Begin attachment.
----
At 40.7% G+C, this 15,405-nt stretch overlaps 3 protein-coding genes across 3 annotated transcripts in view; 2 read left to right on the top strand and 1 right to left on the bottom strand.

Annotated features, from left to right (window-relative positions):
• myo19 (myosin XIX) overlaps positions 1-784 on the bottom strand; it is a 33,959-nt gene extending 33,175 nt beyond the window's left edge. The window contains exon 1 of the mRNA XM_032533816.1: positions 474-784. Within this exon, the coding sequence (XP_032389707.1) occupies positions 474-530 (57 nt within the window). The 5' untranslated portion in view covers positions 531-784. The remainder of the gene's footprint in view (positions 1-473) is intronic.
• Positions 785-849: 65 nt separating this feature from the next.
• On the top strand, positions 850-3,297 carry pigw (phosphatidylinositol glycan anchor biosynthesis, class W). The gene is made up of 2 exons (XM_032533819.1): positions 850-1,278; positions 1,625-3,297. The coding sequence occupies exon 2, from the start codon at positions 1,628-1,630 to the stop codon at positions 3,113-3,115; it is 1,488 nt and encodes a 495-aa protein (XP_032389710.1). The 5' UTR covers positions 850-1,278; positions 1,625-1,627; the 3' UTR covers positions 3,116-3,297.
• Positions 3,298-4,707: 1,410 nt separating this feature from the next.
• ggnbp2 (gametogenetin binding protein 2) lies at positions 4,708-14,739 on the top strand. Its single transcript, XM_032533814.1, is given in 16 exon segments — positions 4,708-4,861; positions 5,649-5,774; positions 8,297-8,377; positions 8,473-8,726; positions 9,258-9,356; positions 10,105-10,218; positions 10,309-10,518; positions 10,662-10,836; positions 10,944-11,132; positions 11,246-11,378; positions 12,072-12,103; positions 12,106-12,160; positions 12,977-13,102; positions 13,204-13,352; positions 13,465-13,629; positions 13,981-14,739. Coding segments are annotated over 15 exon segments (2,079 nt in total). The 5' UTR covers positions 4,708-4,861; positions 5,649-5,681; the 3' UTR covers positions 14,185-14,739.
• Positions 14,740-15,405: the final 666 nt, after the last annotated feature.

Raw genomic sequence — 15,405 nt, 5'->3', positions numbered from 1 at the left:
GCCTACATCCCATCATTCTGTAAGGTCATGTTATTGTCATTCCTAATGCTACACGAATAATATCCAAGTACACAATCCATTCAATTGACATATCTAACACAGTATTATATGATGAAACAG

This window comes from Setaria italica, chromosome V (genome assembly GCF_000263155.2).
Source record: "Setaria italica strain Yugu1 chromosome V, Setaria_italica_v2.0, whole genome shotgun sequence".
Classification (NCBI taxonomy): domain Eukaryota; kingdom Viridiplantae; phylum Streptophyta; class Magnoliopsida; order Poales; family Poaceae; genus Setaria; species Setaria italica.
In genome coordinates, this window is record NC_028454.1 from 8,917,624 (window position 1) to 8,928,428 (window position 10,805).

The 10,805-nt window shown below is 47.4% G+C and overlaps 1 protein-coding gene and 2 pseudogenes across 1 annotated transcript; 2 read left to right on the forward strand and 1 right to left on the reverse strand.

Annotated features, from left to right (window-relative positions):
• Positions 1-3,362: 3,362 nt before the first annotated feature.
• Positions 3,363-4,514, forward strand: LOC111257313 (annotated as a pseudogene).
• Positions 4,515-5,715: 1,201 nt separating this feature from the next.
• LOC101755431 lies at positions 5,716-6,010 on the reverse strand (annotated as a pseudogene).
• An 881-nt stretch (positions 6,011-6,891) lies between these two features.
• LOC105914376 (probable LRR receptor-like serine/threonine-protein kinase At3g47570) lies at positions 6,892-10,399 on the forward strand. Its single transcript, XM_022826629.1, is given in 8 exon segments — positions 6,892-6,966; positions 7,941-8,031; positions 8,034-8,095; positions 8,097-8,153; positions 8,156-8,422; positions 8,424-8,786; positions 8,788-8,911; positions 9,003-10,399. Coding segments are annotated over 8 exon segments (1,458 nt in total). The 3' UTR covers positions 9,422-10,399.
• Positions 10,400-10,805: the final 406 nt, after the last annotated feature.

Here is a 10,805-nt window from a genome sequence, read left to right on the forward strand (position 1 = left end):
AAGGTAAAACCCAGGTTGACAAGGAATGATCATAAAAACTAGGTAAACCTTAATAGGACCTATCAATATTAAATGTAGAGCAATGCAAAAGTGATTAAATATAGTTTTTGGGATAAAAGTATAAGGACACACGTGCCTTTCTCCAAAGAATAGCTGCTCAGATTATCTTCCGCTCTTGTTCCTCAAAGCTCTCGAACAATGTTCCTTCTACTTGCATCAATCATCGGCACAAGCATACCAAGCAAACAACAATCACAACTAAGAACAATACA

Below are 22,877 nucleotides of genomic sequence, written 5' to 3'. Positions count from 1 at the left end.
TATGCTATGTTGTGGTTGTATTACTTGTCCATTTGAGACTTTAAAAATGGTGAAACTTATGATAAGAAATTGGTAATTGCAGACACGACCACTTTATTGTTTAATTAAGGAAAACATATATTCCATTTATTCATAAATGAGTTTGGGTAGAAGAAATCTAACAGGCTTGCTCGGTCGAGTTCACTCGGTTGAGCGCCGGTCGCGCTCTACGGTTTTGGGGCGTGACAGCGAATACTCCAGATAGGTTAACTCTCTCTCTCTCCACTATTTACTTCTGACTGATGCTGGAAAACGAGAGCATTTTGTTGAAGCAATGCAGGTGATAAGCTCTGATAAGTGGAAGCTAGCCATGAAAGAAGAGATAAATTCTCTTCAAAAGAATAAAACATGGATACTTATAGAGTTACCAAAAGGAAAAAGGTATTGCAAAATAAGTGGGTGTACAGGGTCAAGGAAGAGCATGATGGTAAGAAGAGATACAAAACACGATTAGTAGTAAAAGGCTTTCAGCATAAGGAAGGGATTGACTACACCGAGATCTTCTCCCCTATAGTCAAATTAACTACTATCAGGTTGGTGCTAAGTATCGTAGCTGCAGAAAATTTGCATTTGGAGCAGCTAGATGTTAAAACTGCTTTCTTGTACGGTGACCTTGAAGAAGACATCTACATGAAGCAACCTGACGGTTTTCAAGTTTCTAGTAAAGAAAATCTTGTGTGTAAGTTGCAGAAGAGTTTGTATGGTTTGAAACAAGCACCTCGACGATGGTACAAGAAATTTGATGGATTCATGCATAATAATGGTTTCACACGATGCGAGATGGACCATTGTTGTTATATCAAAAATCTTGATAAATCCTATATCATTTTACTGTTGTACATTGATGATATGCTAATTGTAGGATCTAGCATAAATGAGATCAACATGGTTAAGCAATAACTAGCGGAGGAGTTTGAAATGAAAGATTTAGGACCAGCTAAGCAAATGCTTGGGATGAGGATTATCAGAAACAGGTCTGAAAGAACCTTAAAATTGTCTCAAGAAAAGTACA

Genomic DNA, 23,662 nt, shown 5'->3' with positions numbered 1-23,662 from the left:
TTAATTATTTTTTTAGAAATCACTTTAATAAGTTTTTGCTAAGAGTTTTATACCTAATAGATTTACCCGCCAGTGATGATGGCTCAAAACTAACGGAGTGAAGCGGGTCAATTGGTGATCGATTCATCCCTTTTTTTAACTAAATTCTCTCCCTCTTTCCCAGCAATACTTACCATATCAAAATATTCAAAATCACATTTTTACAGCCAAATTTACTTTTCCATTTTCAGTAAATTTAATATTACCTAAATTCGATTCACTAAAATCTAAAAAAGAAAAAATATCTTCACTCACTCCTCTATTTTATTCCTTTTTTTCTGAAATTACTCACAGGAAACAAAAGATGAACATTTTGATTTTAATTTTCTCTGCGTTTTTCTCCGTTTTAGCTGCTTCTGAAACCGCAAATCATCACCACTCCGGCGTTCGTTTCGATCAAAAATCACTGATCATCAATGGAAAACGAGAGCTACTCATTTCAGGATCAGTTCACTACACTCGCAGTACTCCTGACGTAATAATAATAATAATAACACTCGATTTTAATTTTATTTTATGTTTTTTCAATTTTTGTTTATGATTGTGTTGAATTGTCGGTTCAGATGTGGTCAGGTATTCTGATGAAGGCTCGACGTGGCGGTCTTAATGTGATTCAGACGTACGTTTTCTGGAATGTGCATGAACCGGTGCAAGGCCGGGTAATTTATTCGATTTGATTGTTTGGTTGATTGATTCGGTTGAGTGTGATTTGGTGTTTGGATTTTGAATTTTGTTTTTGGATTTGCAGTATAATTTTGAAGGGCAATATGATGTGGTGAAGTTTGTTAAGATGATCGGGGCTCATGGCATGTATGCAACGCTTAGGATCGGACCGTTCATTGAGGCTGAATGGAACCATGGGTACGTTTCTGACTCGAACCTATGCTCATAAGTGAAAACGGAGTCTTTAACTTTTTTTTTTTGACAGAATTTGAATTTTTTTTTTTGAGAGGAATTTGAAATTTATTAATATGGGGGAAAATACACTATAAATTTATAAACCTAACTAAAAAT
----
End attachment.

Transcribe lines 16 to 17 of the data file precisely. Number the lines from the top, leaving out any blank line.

Annotated features, from left to right (window-relative positions):
• Positions 1-3,362: 3,362 nt before the first annotated feature.